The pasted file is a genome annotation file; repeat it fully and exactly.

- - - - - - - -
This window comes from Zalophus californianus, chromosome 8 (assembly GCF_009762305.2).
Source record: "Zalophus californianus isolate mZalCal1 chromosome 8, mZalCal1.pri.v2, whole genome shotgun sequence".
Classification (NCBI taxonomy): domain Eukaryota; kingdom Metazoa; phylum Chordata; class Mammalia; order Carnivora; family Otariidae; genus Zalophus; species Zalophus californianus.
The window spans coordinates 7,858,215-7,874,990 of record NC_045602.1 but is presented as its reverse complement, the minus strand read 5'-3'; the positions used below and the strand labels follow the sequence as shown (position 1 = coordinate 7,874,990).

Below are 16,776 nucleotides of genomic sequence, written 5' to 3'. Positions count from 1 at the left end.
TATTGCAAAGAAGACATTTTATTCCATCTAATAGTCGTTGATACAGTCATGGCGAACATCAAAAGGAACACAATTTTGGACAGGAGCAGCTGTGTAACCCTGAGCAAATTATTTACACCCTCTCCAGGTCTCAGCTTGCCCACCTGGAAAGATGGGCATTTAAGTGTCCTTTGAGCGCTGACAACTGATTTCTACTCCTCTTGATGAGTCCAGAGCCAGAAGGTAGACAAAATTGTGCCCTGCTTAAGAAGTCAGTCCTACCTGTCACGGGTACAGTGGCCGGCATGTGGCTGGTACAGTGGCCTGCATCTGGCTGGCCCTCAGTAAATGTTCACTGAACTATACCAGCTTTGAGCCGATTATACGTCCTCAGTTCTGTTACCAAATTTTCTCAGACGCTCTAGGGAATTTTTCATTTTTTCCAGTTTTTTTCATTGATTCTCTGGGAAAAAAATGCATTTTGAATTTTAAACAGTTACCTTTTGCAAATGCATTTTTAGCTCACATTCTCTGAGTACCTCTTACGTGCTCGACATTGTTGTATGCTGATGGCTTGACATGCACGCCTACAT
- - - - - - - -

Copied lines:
This window comes from Zalophus californianus, chromosome 8 (assembly GCF_009762305.2).
Source record: "Zalophus californianus isolate mZalCal1 chromosome 8, mZalCal1.pri.v2, whole genome shotgun sequence".
Classification (NCBI taxonomy): domain Eukaryota; kingdom Metazoa; phylum Chordata; class Mammalia; order Carnivora; family Otariidae; genus Zalophus; species Zalophus californianus.
The window spans coordinates 7,858,215-7,874,990 of record NC_045602.1 but is presented as its reverse complement, the minus strand read 5'-3'; the positions used below and the strand labels follow the sequence as shown (position 1 = coordinate 7,874,990).

Below are 16,776 nucleotides of genomic sequence, written 5' to 3'. Positions count from 1 at the left end.
TATTGCAAAGAAGACATTTTATTCCATCTAATAGTCGTTGATACAGTCATGGCGAACATCAAAAGGAACACAATTTTGGACAGGAGCAGCTGTGTAACCCTGAGCAAATTATTTACACCCTCTCCAGGTCTCAGCTTGCCCACCTGGAAAGATGGGCATTTAAGTGTCCTTTGAGCGCTGACAACTGATTTCTACTCCTCTTGATGAGTCCAGAGCCAGAAGGTAGACAAAATTGTGCCCTGCTTAAGAAGTCAGTCCTACCTGTCACGGGTACAGTGGCCGGCATGTGGCTGGTACAGTGGCCTGCATCTGGCTGGCCCTCAGTAAATGTTCACTGAACTATACCAGCTTTGAGCCGATTATACGTCCTCAGTTCTGTTACCAAATTTTCTCAGACGCTCTAGGGAATTTTTCATTTTTTCCAGTTTTTTTCATTGATTCTCTGGGAAAAAAATGCATTTTGAATTTTAAACAGTTACCTTTTGCAAATGCATTTTTAGCTCACATTCTCTGAGTACCTCTTACGTGCTCGACATTGTTGTATGCTGATGGCTTGACATGCACGCCTACAT